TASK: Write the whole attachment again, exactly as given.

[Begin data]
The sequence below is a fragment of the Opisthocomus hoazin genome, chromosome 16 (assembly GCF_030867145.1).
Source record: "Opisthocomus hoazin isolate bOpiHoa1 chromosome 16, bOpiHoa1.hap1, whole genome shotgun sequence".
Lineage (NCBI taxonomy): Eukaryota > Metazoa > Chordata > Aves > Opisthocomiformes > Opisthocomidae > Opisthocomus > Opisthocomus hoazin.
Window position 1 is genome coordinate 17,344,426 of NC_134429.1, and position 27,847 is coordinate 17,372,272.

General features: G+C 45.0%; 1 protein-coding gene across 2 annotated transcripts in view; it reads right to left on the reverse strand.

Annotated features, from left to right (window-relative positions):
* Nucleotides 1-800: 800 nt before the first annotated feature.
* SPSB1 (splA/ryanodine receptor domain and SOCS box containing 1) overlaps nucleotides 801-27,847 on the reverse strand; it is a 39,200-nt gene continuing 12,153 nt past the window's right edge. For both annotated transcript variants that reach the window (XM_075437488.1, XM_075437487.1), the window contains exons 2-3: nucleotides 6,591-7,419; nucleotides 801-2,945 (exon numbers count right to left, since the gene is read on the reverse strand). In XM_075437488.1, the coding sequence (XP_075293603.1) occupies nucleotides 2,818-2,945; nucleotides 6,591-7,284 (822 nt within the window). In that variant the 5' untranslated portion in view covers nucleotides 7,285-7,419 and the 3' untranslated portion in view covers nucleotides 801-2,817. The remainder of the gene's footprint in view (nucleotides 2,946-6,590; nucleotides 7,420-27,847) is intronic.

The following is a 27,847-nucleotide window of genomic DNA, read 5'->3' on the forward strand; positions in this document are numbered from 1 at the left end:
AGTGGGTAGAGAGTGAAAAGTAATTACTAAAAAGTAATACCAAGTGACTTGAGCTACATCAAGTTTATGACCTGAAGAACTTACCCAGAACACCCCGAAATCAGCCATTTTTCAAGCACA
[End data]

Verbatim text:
The sequence below is a fragment of the Opisthocomus hoazin genome, chromosome 16 (assembly GCF_030867145.1).
Source record: "Opisthocomus hoazin isolate bOpiHoa1 chromosome 16, bOpiHoa1.hap1, whole genome shotgun sequence".
Lineage (NCBI taxonomy): Eukaryota > Metazoa > Chordata > Aves > Opisthocomiformes > Opisthocomidae > Opisthocomus > Opisthocomus hoazin.
Window position 1 is genome coordinate 17,344,426 of NC_134429.1, and position 27,847 is coordinate 17,372,272.

General features: G+C 45.0%; 1 protein-coding gene across 2 annotated transcripts in view; it reads right to left on the reverse strand.

Annotated features, from left to right (window-relative positions):
* Nucleotides 1-800: 800 nt before the first annotated feature.
* SPSB1 (splA/ryanodine receptor domain and SOCS box containing 1) overlaps nucleotides 801-27,847 on the reverse strand; it is a 39,200-nt gene continuing 12,153 nt past the window's right edge. For both annotated transcript variants that reach the window (XM_075437488.1, XM_075437487.1), the window contains exons 2-3: nucleotides 6,591-7,419; nucleotides 801-2,945 (exon numbers count right to left, since the gene is read on the reverse strand). In XM_075437488.1, the coding sequence (XP_075293603.1) occupies nucleotides 2,818-2,945; nucleotides 6,591-7,284 (822 nt within the window). In that variant the 5' untranslated portion in view covers nucleotides 7,285-7,419 and the 3' untranslated portion in view covers nucleotides 801-2,817. The remainder of the gene's footprint in view (nucleotides 2,946-6,590; nucleotides 7,420-27,847) is intronic.

The following is a 27,847-nucleotide window of genomic DNA, read 5'->3' on the forward strand; positions in this document are numbered from 1 at the left end:
AGTGGGTAGAGAGTGAAAAGTAATTACTAAAAAGTAATACCAAGTGACTTGAGCTACATCAAGTTTATGACCTGAAGAACTTACCCAGAACACCCCGAAATCAGCCATTTTTCAAGCACA